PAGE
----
Evolutionary loss of complexity in human vocal anatomy as an adaptation for speech

Nishimura, Takeshi ORCID logoORCID: https://orcid.org/0000-0003-3800-2194, Tokuda, Isao T ORCID logoORCID: https://orcid.org/0000-0001-6212-0022, Miyachi, Shigehiro, Dunn, Jacob C ORCID logoORCID: https://orcid.org/0000-0003-3487-6513, Herbst, Christian T, Ishimura, Kazuyoshi, Kaneko, Akihisa ORCID logoORCID: https://orcid.org/0000-0003-3629-1658, Kinoshita, Yuki, Koda, Hiroki ORCID logoORCID: https://orcid.org/0000-0002-0927-3473, Saers, Jaap PP ORCID logoORCID: https://orcid.org/0000-0003-3209-2969, Imai, Hirohiko ORCID logoORCID: https://orcid.org/0000-0002-6957-0031, Matsuda, Tetsuya ORCID logoORCID: https://orcid.org/0000-0002-2339-1521, Larsen, Ole Næsbye ORCID logoORCID: https://orcid.org/0000-0002-8325-0982, Jürgens, Uwe, Hirabayashi, Hideki, Kojima, Shozo and Fitch, W Tecumseh ORCID logoORCID: https://orcid.org/0000-0003-1830-0928 (2022) Evolutionary loss of complexity in human vocal anatomy as an adaptation for speech. Science, 377 (6607). pp. 760-763. ISSN 1095-9203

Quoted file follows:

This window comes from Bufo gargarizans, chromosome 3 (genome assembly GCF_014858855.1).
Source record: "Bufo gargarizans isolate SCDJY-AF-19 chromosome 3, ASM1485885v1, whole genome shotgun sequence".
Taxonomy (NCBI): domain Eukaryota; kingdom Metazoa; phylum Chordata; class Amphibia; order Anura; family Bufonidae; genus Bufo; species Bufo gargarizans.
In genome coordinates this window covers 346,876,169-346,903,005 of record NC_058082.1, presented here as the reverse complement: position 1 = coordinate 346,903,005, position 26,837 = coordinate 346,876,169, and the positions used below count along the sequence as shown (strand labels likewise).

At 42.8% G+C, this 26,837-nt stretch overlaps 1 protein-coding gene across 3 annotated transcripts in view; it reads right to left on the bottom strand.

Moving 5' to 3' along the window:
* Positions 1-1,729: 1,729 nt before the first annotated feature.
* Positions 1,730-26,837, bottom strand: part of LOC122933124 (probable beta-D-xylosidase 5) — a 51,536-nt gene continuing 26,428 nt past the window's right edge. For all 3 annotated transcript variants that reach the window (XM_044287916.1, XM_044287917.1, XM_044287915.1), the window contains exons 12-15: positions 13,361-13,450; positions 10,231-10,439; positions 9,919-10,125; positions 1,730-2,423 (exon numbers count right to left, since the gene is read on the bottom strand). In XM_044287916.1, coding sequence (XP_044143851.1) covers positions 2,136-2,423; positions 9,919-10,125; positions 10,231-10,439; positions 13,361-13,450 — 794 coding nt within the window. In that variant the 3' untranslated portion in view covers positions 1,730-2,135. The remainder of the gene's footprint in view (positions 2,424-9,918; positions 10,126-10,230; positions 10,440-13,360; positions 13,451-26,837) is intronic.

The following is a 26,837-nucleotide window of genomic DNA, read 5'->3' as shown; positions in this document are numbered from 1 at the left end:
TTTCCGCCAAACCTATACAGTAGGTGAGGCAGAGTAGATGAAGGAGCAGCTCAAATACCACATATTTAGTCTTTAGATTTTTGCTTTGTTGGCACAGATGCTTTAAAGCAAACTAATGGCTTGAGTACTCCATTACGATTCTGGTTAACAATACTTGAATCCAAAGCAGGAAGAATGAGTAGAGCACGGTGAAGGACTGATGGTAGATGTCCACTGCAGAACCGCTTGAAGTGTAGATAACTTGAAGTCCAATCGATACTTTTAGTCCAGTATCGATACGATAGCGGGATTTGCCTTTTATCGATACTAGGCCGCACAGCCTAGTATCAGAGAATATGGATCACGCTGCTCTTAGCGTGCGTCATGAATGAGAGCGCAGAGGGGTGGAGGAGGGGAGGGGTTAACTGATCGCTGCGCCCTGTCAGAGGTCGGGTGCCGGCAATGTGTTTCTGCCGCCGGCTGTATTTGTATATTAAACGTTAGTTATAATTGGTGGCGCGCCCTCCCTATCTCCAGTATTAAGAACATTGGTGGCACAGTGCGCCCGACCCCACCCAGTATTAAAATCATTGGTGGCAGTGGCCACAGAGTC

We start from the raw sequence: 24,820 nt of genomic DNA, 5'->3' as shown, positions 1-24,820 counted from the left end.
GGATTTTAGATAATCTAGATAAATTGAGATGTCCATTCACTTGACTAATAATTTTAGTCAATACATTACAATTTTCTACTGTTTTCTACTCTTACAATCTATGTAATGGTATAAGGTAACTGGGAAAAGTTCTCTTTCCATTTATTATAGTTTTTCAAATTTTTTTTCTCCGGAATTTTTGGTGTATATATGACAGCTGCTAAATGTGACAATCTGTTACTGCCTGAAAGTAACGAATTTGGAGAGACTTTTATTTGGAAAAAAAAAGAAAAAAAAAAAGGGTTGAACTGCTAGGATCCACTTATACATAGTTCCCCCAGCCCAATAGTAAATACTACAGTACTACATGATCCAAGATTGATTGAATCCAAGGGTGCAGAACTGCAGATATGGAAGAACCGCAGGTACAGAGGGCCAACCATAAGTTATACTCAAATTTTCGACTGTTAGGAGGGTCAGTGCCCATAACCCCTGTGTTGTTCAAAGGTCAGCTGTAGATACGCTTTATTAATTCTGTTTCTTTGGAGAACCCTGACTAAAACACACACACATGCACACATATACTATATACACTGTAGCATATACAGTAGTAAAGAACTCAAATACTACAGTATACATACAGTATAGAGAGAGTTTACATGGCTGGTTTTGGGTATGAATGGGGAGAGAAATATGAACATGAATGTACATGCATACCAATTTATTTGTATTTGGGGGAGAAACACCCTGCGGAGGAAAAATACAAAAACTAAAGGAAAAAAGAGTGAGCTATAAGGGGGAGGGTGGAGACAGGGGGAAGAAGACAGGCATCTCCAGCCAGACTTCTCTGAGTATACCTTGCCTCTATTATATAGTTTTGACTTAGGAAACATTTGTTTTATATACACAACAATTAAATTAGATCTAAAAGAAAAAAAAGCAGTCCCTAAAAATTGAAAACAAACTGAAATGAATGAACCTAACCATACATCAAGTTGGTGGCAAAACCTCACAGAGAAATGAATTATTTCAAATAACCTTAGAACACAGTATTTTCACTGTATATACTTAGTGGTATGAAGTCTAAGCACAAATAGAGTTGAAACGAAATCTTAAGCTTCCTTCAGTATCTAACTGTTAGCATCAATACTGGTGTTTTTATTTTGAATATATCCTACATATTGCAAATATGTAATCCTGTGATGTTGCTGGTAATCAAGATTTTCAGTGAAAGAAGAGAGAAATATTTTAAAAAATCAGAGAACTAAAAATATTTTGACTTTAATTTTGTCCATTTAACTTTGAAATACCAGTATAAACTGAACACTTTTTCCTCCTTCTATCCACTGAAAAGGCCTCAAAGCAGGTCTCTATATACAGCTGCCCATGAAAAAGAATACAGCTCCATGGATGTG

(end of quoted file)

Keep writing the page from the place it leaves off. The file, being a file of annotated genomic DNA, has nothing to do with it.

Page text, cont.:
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Official URL: https://www.science.org/doi/10.1126/science.abm157...


<jats:p>Human speech production obeys the same acoustic principles as vocal production in other animals but has distinctive features: A stable vocal source is filtered by rapidly changing formant frequencies. To understand speech evolution, we examined a wide range of primates, combining observations of phonation with mathematical modeling. We found that source stability relies upon simplifications in laryngeal anatomy, specifically the loss of air sacs and vocal membranes. We conclude that the evolutionary loss of vocal membranes allows human speech to mostly avoid the spontaneous nonlinear phenomena and acoustic chaos common in other primate vocalizations. This loss allows our larynx to produce stable, harmonic-rich phonation, ideally highlighting formant changes that convey most phonetic information. Paradoxically, the increased complexity of human spoken language thus followed simplification of our laryngeal anatomy.</jats:p>

Item Type: Journal Article
Keywords: Larynx, Vocal Cords, Animals, Primates, Humans, Speech, Phonation, Speech Acoustics, Phonetics, Biological Evolution
Faculty: Faculty of Science & Engineering
SWORD Depositor: Symplectic User
Depositing User: Symplectic User
Date Deposited: 16 Sep 2022 18:14
Last Modified: 16 Sep 2022 18:14
URI: https://arro.anglia.ac.uk/id/eprint/707936

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